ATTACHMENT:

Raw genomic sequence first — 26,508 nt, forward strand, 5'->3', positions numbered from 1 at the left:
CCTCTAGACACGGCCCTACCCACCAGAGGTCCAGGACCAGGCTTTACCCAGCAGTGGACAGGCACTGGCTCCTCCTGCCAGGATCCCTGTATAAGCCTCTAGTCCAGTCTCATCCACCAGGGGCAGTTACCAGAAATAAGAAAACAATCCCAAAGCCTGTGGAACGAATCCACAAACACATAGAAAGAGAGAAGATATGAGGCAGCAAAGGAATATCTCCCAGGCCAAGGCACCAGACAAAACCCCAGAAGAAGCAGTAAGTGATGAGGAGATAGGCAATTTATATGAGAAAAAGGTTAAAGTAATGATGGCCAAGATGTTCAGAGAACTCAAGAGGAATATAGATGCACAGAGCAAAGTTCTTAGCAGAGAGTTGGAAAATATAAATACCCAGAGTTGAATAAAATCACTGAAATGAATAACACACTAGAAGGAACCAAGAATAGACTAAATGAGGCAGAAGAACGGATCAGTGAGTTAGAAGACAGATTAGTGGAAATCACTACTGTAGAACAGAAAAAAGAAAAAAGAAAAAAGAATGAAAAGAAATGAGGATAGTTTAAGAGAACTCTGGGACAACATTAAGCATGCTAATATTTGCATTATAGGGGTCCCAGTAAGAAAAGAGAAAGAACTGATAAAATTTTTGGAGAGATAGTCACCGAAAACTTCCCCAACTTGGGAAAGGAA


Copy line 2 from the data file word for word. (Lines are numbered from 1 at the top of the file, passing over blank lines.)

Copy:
CCTCTAGACACGGCCCTACCCACCAGAGGTCCAGGACCAGGCTTTACCCAGCAGTGGACAGGCACTGGCTCCTCCTGCCAGGATCCCTGTATAAGCCTCTAGTCCAGTCTCATCCACCAGGGGCAGTTACCAGAAATAAGAAAACAATCCCAAAGCCTGTGGAACGAATCCACAAACACATAGAAAGAGAGAAGATATGAGGCAGCAAAGGAATATCTCCCAGGCCAAGGCACCAGACAAAACCCCAGAAGAAGCAGTAAGTGATGAGGAGATAGGCAATTTATATGAGAAAAAGGTTAAAGTAATGATGGCCAAGATGTTCAGAGAACTCAAGAGGAATATAGATGCACAGAGCAAAGTTCTTAGCAGAGAGTTGGAAAATATAAATACCCAGAGTTGAATAAAATCACTGAAATGAATAACACACTAGAAGGAACCAAGAATAGACTAAATGAGGCAGAAGAACGGATCAGTGAGTTAGAAGACAGATTAGTGGAAATCACTACTGTAGAACAGAAAAAAGAAAAAAGAAAAAAGAATGAAAAGAAATGAGGATAGTTTAAGAGAACTCTGGGACAACATTAAGCATGCTAATATTTGCATTATAGGGGTCCCAGTAAGAAAAGAGAAAGAACTGATAAAATTTTTGGAGAGATAGTCACCGAAAACTTCCCCAACTTGGGAAAGGAA